Tom Moreland Interchange

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Tom Moreland Interchange
Linguine Interchange
Spaghetti junction atlanta georgia i85 sb.jpg
Tom Moreland Interchange from I-85 traveling southbound
Atlanta, Georgia
Coordinates33°53′30″N 84°15′33″W / 33.891744°N 84.259164°W / 33.891744; -84.259164 (Tom Moreland Interchange)Coordinates: 33°53′30″N 84°15′33″W / 33.891744°N 84.259164°W / 33.891744; -84.259164 (Tom Moreland Interchange)
Roads at
US 23 / SR 13 Buford Highway
TypeStack Interchange
Maintained byGDOT

Tom Moreland Interchange, colloquially known as the Spaghetti Junction, is the intersection of Interstate 85 (I-85) and I-285, along with several access roads, in northern DeKalb County, Georgia, northeast of Atlanta and just to the south of Norcross in Gwinnett County. It is named for Tom Moreland, a former commissioner of the Georgia Department of Transportation (GDOT) from 1975 to 1987.

I-85 is a major traffic corridor from the northeastern suburbs of Atlanta in the Gwinnett County area into downtown Atlanta. I-285 is a beltway around Atlanta. In the northern I-285 corridor, in the area from I-85 counterclockwise to I-75, there has been a large amount of development of office space. Spaghetti Junction was designed to remove choke points and reduce congestion in the I-85 and I-285 interchange, which had been a cloverleaf.[1]


The interchange is a stack interchange. Because of a northeast-to-southwest ramp that passes over the fourth level of the interchange, Spaghetti Junction is a five-level stack interchange, not a traditional four-level stack. It contains additional ramps to accommodate traffic on four nearby side roads: Buford Highway/US 23, Chamblee–Tucker Road, Pleasantdale Road, and Northcrest Road. The interchange currently handles approximately 300,000 vehicles each day. It has 14 bridges, the highest rising 90 feet (27 m), running from Northcrest Road to I-85 south. The newer interchange replaced an older cloverleaf interchange dating back to 1958 and was constructed between 1983 and 1987 as part of the Freeing the Freeways program to relieve congestion on Atlanta-area interstates.[2]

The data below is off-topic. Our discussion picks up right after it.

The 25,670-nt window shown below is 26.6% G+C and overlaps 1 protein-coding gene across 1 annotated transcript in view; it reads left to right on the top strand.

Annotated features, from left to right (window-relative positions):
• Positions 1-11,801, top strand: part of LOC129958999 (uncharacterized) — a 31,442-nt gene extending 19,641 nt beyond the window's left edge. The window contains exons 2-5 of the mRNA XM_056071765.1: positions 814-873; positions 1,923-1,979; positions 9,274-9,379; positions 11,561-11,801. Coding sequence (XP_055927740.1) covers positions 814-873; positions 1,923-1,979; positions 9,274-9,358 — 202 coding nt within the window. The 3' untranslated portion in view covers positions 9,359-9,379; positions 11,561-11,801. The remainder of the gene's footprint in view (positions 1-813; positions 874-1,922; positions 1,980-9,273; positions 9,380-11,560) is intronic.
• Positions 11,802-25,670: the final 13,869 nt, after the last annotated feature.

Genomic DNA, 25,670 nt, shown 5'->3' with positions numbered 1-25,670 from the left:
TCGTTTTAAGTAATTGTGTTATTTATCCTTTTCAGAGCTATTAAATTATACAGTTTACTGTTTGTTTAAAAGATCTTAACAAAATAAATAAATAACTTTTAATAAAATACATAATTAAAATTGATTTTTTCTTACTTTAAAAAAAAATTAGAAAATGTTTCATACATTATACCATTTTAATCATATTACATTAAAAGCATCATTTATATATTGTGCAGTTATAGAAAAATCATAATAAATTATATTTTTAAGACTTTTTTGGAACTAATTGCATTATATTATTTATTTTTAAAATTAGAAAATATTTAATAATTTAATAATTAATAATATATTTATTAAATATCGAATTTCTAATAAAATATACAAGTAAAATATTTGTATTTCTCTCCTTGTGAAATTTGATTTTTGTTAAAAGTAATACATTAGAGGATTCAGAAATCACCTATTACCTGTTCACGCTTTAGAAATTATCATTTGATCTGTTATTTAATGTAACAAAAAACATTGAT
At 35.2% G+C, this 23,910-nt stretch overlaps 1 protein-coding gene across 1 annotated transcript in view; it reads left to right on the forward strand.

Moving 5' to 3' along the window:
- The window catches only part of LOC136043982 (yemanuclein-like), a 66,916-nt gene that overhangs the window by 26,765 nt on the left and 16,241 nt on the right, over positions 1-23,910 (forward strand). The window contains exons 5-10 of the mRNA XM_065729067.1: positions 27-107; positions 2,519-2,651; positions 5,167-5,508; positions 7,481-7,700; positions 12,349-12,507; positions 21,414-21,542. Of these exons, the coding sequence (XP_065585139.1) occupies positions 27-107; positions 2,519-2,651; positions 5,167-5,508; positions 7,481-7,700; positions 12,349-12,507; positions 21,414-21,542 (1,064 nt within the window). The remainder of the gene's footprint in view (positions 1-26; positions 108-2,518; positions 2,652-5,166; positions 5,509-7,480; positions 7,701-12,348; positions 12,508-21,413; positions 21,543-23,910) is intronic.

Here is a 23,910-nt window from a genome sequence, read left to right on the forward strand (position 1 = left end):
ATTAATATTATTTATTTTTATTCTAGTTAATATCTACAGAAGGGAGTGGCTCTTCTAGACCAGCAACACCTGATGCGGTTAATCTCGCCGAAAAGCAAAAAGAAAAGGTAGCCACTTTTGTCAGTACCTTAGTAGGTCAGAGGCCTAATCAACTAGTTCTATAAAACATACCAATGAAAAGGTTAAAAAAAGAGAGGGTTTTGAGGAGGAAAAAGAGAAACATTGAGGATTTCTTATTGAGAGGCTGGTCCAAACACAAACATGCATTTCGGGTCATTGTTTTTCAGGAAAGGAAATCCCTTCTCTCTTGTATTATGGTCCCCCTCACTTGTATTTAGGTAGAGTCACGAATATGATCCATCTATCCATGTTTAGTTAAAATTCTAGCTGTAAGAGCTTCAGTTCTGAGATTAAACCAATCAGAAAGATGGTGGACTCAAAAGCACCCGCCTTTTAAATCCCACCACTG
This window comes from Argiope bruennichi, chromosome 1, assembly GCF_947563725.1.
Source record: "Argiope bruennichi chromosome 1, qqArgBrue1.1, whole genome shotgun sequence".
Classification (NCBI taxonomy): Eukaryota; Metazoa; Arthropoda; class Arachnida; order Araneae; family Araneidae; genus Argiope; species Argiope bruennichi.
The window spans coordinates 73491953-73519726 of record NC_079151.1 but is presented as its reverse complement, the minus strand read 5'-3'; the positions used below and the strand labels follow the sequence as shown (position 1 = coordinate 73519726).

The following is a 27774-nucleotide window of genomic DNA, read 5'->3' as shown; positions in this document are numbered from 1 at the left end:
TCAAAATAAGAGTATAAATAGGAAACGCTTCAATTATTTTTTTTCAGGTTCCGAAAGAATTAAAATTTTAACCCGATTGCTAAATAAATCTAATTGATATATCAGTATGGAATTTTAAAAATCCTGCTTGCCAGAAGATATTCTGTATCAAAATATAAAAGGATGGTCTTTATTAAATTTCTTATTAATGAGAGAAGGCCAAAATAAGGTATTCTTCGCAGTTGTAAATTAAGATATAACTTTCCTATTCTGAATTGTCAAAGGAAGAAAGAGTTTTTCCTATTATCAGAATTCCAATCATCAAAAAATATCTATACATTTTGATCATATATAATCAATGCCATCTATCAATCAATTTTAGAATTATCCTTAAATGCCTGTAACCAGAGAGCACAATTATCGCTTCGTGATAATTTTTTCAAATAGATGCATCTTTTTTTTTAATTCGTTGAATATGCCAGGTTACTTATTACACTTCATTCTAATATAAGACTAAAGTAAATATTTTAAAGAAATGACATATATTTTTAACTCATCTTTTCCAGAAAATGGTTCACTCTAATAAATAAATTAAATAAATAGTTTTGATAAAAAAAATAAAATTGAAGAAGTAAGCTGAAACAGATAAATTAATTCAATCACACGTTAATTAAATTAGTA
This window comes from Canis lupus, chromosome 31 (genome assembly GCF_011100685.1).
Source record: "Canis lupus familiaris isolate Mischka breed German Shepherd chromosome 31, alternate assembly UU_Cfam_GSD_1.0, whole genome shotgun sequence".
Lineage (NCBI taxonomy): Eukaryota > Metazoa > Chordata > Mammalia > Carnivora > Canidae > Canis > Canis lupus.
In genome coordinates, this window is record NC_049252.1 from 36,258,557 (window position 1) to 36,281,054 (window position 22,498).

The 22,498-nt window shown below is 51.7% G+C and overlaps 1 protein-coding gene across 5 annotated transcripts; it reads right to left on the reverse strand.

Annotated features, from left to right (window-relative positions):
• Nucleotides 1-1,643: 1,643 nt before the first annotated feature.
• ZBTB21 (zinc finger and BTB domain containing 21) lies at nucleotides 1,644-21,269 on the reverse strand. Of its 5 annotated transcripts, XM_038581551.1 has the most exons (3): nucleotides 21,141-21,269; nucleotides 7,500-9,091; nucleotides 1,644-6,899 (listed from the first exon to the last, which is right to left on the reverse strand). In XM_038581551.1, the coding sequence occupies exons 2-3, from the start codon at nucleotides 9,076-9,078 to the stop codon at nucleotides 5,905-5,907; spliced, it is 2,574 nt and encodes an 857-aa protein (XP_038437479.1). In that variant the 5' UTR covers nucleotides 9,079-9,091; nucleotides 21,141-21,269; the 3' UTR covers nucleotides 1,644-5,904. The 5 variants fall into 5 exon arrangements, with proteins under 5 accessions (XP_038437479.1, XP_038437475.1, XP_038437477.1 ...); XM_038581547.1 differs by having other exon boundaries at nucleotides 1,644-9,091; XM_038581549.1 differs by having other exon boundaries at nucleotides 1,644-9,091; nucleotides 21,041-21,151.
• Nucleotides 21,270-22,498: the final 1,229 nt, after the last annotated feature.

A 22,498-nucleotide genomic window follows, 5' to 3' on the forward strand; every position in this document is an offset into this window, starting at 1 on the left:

Origin of nickname[edit]

Aerial view of the interchange

The actual origin of the name in Atlanta is attributed to traffic reporter Dave Straub. As construction was about midway completed on the massive 11-mile (18 km) ramp system, Straub was flying over it in a helicopter reporting a traffic jam and commented that it was beginning to look like an "overturned bowl of Spaghetti". He then commented, "I think I'll start calling it 'Spaghetti Junction.'" Listeners complained about Straub's use of the "food reference" in his traffic reports, but Straub insisted that it would become a household term. And it did. He stuck with it, and soon, merchants began advertising their locations as being just north or south of "Spaghetti Junction".[3]

In popular culture[edit]

The interchange's colloquial name of "Spaghetti Junction" is mentioned in an eponymous song by the Atlanta-based hip hop group Outkast in their 2000 album Stankonia and in the film Baby Driver, which is set in Atlanta.[4]

The interchange has also been pictured on a 2017 album cover, Quality Control: Control the Streets Volume 1. The album features many rising artists that call Atlanta their home, including Migos, Lil Yachty, and Young Thug.[5]


  1. ^ "Tom Moreland Interchange" (PDF).
  2. ^ "Interstate 285".
  3. ^ Ledford, Joey (July 30, 2004). "'Spaghetti Junction' took getting used to". The Atlanta Constitution. Retrieved January 31, 2021.
  4. ^ "Atlantans, Edgar Wright's Baby Driver Is a Serious Love Letter to Your City". Paste Magazine. Retrieved October 20, 2017.
  5. ^ "Stream Quality Control Music's 'Control the Streets Volume 1' - XXL". XXL Mag. Retrieved July 3, 2018.